The Opportunity of Pope Francis’ Popularity, Aleteia Interview, November 10, 2013

Fr. Roger J. Landry
Interview with Aleteia on Pope Francis’ being the Top Name Searched on the Internet in the last year
Written Responses
November 11, 2013

Is this news surprising to you given who Pope Francis is? Is this news surprising given what the papacy is in general? 

I’m not surprised, but very happy, that more people are using the internet to get to know what Pope Francis is saying or doing than they are searching about Obamacare, the NSA and the IRS, Ed Snowden, Kate Middleton, and various politicians. It is a sign of fascination with who he is and the type of conspicuously Christian example he’s setting, which people yearn to see but don’t often notice in the Christians around them. It confirms, in a sense, the record numbers of those coming to papal audiences each week and the unprecedented amount of questions and positive comments I’m getting from strangers and faithful both.
It’s not surprising given what the papacy is but it is a little surprising given the way the secular media normally covers the papacy. Often the Pope makes the news only when he says or does something that the secular media considers controversial. Pope Francis, on the other hand, particularly by his gestures of embracing those the modern world normally shuns is getting the secular media to cover the good things that normally fall under the radar of most people.
My hope would be that interest in what the Pope is doing would regularly be of interest not only to the one out of six human beings who are Catholic but to all those who care about the leaven the Church’s mission always gives to the dough of the world. I’ll be interested to see, once the novelty of Pope Francis’ papal style wears off, whether people are continuing to seek to know more about what he’s saying and doing.
Why are so many people talking about Pope Francis? Is he being talked about for good or bad reasons?
I think the fundamental reason has less to do with Pope Francis the man and much more with what, or better Whom, he represents. People are searching for God, hungering for signs of his presence, his mercy, his love, his goodness in the world. Pope Francis lives, acts, speaks and embraces in a way that not only doesn’t contradict people’s expectations for God but are fully consistent with them. The interest in him is fundamentally positive.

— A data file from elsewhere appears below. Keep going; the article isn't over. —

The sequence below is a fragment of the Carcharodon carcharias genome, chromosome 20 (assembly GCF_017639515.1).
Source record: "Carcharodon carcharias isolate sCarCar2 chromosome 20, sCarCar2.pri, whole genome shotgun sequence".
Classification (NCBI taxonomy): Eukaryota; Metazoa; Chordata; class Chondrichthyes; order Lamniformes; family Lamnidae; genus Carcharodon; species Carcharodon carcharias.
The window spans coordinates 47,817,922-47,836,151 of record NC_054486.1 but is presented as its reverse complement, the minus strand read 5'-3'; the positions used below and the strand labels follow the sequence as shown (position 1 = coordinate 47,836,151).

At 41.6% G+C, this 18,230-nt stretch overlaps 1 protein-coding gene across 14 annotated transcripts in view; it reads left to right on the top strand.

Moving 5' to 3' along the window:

Is Pope Francis’ celebrity a good thing or a bad thing for the Church?
In and of itself, his celebrity is a great opportunity, but whether it turns out to be a good or bad thing depends on whether people get beyond his celebrity status to ponder his words and example.
Many of those who are fascinated by Pope Francis readily say that the reason they “love” him is because they don’t think he judges them or is as interested as they believe most leaders of the Church are in getting them and the world to convert on those subjects where popular opinion and Church teaching aren’t aligned. But even a superficial following of Pope Francis reveals that the fundamental theme of his papacy is mercy. To talk about mercy implies the need for mercy. Pope Francis has called himself a sinner on whom the Lord has looked with mercy. The real litmus test of whether his celebrity turns out to be a good or a bad thing for the Church is whether all of us will recognize that we, too, are sinners under the merciful glance of the Lord and called to come to receive his forgiveness and share it with others. It’s not enough for people to like Pope Francis. It’s far more important that people follow his Christian example. The Pope is interested not in winning popularity contests, but in saving people in the great field hospital of the Church.